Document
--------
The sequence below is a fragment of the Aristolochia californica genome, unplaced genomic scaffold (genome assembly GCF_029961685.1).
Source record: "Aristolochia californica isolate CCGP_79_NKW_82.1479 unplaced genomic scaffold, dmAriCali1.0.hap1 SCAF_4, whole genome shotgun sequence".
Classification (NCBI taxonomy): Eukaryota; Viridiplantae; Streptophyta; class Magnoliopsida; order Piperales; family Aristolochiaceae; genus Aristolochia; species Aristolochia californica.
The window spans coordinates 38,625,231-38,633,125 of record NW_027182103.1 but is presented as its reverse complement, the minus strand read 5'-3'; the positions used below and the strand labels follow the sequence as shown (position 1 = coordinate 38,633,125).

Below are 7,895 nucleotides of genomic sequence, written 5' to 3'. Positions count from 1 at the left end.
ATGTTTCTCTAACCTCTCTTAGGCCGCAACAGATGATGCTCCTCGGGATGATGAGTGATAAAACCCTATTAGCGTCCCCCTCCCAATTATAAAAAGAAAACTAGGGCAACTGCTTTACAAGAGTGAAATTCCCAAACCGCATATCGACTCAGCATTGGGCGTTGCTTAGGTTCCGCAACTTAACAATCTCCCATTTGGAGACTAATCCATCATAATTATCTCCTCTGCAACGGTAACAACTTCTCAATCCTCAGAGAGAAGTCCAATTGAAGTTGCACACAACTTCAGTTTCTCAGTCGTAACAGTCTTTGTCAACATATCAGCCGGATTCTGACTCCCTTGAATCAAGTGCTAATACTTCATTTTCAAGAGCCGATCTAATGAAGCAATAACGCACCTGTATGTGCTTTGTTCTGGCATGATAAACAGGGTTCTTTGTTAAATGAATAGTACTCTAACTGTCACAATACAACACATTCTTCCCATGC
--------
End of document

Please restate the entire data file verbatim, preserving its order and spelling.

The sequence below is a fragment of the Aristolochia californica genome, unplaced genomic scaffold (genome assembly GCF_029961685.1).
Source record: "Aristolochia californica isolate CCGP_79_NKW_82.1479 unplaced genomic scaffold, dmAriCali1.0.hap1 SCAF_4, whole genome shotgun sequence".
Classification (NCBI taxonomy): Eukaryota; Viridiplantae; Streptophyta; class Magnoliopsida; order Piperales; family Aristolochiaceae; genus Aristolochia; species Aristolochia californica.
The window spans coordinates 38,625,231-38,633,125 of record NW_027182103.1 but is presented as its reverse complement, the minus strand read 5'-3'; the positions used below and the strand labels follow the sequence as shown (position 1 = coordinate 38,633,125).

Below are 7,895 nucleotides of genomic sequence, written 5' to 3'. Positions count from 1 at the left end.
ATGTTTCTCTAACCTCTCTTAGGCCGCAACAGATGATGCTCCTCGGGATGATGAGTGATAAAACCCTATTAGCGTCCCCCTCCCAATTATAAAAAGAAAACTAGGGCAACTGCTTTACAAGAGTGAAATTCCCAAACCGCATATCGACTCAGCATTGGGCGTTGCTTAGGTTCCGCAACTTAACAATCTCCCATTTGGAGACTAATCCATCATAATTATCTCCTCTGCAACGGTAACAACTTCTCAATCCTCAGAGAGAAGTCCAATTGAAGTTGCACACAACTTCAGTTTCTCAGTCGTAACAGTCTTTGTCAACATATCAGCCGGATTCTGACTCCCTTGAATCAAGTGCTAATACTTCATTTTCAAGAGCCGATCTAATGAAGCAATAACGCACCTGTATGTGCTTTGTTCTGGCATGATAAACAGGGTTCTTTGTTAAATGAATAGTACTCTAACTGTCACAATACAACACATTCTTCCCATGC